Weight training: Improve your muscular fitness
Weight training can help you tone your muscles, improve your appearance and fight age-related muscle loss.
Your friends enjoy using the weight machines and free weights at the fitness center. And you see the results of their hard work — toned muscles and an overall improved physique. You’d like to start a weight training program, but you’re not sure you have the time. Think again.
Weight training 101
Weight training is a type of strength training that uses weights for resistance. Weight training provides a stress to the muscles that causes them to adapt and get stronger, similar to the way aerobic conditioning strengthens your heart.
Weight training can be performed with free weights, such as barbells and dumbbells, or by using weight machines. You can also increase your strength through other types of resistance exercises, such as by using your body weight or resistance bands.
Weight training: How much is enough?
You don’t have to be in the weight room for 90 minutes a day to see results. For most people, short weight training sessions a couple of times a week are more practical than are extended daily workouts.
You can see significant improvement in your strength with just two or three 20- or 30-minute weight training sessions a week. That frequency also meets activity recommendations for healthy adults.
The Department of Health and Human Services recommends incorporating strength training exercises of all the major muscle groups into a fitness routine at least two times a week.
Weight training: It’s all about technique
Weight training offers important health benefits when done properly. But it can lead to injuries, such as sprains, strains and fractures, if it’s not done correctly.
For best results, consider these basic weight training principles:
- Learn proper technique. If you’re new to weight training, work with a trainer or other fitness specialist to learn correct form and technique. Even experienced athletes may need to brush up on their form from time to time.
- Warm up. Cold muscles are more prone to injury than are warm muscles. Try brisk walking or another aerobic activity for five or 10 minutes before lifting weights.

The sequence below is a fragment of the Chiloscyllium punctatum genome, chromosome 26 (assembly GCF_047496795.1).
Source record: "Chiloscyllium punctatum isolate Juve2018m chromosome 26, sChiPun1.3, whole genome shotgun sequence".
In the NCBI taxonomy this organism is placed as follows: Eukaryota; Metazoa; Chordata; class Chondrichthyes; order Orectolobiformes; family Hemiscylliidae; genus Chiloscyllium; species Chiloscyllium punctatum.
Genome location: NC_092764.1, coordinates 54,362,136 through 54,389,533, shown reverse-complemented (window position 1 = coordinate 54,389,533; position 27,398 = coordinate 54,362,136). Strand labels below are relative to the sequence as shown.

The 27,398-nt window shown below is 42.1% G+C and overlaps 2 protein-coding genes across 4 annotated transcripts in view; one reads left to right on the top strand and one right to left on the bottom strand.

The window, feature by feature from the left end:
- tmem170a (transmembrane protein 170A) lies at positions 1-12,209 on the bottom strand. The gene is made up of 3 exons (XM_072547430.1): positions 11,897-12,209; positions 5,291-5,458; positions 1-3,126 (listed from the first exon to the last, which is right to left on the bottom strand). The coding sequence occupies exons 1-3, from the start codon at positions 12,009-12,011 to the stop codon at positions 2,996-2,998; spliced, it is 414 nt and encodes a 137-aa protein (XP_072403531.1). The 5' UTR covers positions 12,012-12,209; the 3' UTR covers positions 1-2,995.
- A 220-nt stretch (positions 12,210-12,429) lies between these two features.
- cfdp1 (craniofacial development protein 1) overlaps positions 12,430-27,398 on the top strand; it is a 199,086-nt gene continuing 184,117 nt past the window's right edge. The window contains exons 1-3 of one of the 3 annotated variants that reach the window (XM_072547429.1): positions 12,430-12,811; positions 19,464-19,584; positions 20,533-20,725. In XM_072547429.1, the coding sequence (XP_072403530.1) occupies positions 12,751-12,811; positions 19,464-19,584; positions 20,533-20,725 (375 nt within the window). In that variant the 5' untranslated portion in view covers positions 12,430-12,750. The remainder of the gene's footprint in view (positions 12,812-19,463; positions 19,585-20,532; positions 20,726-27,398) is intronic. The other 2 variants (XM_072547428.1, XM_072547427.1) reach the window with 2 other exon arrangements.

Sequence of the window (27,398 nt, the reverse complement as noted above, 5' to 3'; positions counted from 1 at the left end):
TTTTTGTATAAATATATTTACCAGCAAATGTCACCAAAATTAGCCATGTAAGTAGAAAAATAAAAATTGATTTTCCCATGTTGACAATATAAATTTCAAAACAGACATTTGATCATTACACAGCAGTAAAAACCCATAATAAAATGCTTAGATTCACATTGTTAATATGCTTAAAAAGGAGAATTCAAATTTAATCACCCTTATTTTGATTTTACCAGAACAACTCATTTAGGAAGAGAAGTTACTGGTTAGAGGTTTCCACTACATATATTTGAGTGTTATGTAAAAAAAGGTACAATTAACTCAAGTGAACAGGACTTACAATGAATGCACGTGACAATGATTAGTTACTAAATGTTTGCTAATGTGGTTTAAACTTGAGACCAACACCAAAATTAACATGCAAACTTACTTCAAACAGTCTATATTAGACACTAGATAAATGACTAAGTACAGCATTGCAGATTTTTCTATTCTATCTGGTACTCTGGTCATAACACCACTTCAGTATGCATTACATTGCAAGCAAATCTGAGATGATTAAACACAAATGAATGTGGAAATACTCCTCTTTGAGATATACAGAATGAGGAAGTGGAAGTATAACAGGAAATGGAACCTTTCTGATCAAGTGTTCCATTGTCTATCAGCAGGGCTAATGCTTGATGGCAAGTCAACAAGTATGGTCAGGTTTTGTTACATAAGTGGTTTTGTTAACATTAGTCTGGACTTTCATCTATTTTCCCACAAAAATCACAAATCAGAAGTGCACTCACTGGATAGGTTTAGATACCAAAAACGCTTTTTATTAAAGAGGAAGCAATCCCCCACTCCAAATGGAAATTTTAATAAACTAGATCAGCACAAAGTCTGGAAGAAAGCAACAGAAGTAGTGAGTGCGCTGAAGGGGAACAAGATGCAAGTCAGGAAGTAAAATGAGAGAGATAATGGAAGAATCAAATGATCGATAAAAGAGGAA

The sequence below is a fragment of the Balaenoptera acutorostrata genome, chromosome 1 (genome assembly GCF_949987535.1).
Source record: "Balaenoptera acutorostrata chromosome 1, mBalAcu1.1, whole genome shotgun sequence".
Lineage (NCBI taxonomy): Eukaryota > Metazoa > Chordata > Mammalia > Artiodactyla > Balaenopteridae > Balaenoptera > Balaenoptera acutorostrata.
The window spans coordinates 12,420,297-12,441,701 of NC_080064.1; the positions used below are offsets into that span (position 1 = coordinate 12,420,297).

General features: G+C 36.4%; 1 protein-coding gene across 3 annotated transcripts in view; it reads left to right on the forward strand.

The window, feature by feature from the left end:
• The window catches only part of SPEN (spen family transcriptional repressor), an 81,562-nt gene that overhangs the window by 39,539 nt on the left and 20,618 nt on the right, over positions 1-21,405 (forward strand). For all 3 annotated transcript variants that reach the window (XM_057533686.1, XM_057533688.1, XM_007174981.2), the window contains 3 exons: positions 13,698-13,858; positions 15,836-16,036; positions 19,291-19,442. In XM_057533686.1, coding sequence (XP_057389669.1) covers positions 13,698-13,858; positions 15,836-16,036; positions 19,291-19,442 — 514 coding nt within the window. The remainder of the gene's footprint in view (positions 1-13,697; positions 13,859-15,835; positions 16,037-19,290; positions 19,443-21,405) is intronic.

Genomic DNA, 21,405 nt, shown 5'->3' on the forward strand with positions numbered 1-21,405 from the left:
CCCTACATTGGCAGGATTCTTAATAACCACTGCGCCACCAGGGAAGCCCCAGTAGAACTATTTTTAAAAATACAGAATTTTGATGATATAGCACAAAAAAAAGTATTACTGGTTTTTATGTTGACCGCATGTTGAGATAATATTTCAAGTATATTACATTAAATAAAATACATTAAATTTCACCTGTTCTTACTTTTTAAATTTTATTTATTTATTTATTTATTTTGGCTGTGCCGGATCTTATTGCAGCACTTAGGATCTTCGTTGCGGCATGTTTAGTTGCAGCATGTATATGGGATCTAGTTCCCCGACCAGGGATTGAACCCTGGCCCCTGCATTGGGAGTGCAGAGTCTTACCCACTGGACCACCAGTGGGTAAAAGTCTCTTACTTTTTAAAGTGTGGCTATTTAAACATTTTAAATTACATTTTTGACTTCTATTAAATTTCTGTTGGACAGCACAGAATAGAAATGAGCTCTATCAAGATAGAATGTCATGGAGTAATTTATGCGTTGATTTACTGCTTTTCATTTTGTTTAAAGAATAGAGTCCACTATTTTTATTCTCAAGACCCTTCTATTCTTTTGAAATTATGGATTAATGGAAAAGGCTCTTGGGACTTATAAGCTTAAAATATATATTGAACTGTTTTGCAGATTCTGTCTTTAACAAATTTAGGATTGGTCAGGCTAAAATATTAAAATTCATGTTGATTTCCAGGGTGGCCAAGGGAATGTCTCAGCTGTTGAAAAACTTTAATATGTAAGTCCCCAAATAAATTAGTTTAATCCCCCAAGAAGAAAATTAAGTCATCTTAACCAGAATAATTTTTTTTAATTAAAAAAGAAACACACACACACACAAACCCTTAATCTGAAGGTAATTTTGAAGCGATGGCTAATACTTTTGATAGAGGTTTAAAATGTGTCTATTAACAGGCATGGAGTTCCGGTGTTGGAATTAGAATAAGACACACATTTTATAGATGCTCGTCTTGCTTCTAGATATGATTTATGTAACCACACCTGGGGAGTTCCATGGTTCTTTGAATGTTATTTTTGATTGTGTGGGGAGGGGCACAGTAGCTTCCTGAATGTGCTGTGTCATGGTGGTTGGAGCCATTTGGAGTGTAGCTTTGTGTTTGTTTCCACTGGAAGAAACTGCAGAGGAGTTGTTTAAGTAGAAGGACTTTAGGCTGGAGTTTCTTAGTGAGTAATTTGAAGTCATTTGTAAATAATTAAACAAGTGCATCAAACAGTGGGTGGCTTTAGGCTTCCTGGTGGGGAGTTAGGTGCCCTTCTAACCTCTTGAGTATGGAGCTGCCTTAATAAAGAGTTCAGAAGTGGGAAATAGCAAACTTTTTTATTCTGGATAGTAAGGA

- Do a single set of repetitions. Theories on the best way to approach weight training abound, including countless repetitions and hours at the gym. But research shows that a single set of exercise with a weight that fatigues your muscle after about 12 to 15 repetitions can build muscle efficiently in most people and can be as effective as three sets of the same exercise.
- Use the proper weight. The proper weight to lift is heavy enough to tire your muscles after about 12 to 15 repetitions. You should be barely able to finish the last repetition.
- Start slowly. If you’re a beginner, you may find that you’re able to lift only a few pounds. That’s OK. Once your muscles, tendons and ligaments get used to weight training exercises, you may be surprised at how quickly you progress. Once you can easily do 12 to 15 repetitions or more with a particular weight, gradually increase the weight.
- Take time to rest. To give your muscles time to recover, rest one full day between exercising each specific muscle group. You might choose to work the major muscle groups at a single session two or three times a week, or plan daily sessions for specific muscle groups. For example, on Monday work your arms and shoulders, on Tuesday work your legs, and so on.
Reap the rewards of weight training
Lean muscle mass naturally decreases with age. If you don’t do anything to replace the muscle loss, it’ll be replaced with fat. But weight training can help you reverse the trend — at any age.
As your muscle mass increases, you’ll be able to lift weights more easily and for longer periods of time. You’ll also help to maintain your bone density, better manage your weight and improve your body’s metabolism. So don’t wait. Get started today.
Nov. 21, 2020
- Physical Activity Guidelines for Americans. 2nd ed. U.S. Department of Health and Human Services. https://health.gov/our-work/physical-activity/current-guidelines. Accessed Nov. 3, 2020.
- Resistance training for health. American College of Sports Medicine. https://www.acsm.org/read-research/resource-library/. Accessed Nov. 3, 2020.
- AskMayoExpert. Physical activity (adult). Mayo Clinic; 2020.
- Brown LE, ed. Beginner programs. In: Strength Training. 2nd ed. Human Kinetics; 2017.
- Haff GG, et al., eds. Essentials of Strength Training and Conditioning. 4th ed. Human Kinetics; 2016.